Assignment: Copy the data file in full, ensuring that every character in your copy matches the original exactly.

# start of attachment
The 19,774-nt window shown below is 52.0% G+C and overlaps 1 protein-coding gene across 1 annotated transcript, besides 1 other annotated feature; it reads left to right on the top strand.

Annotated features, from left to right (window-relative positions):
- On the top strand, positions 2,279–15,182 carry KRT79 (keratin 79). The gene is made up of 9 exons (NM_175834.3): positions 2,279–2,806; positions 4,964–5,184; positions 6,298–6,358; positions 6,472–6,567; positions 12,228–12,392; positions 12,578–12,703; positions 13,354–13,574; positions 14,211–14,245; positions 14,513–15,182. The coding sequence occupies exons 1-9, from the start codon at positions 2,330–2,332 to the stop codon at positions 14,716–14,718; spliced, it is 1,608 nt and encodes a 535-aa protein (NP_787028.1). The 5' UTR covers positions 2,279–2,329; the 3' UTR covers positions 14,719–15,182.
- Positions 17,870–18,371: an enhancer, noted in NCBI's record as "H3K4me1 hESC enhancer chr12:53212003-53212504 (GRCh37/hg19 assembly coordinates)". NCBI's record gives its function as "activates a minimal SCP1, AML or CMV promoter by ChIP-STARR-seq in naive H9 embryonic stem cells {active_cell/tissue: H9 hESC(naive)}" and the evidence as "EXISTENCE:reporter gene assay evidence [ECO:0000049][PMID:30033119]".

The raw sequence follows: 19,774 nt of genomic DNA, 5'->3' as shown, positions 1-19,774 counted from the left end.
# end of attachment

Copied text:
The 19,774-nt window shown below is 52.0% G+C and overlaps 1 protein-coding gene across 1 annotated transcript, besides 1 other annotated feature; it reads left to right on the top strand.

Annotated features, from left to right (window-relative positions):
- On the top strand, positions 2,279–15,182 carry KRT79 (keratin 79). The gene is made up of 9 exons (NM_175834.3): positions 2,279–2,806; positions 4,964–5,184; positions 6,298–6,358; positions 6,472–6,567; positions 12,228–12,392; positions 12,578–12,703; positions 13,354–13,574; positions 14,211–14,245; positions 14,513–15,182. The coding sequence occupies exons 1-9, from the start codon at positions 2,330–2,332 to the stop codon at positions 14,716–14,718; spliced, it is 1,608 nt and encodes a 535-aa protein (NP_787028.1). The 5' UTR covers positions 2,279–2,329; the 3' UTR covers positions 14,719–15,182.
- Positions 17,870–18,371: an enhancer, noted in NCBI's record as "H3K4me1 hESC enhancer chr12:53212003-53212504 (GRCh37/hg19 assembly coordinates)". NCBI's record gives its function as "activates a minimal SCP1, AML or CMV promoter by ChIP-STARR-seq in naive H9 embryonic stem cells {active_cell/tissue: H9 hESC(naive)}" and the evidence as "EXISTENCE:reporter gene assay evidence [ECO:0000049][PMID:30033119]".

The raw sequence follows: 19,774 nt of genomic DNA, 5'->3' as shown, positions 1-19,774 counted from the left end.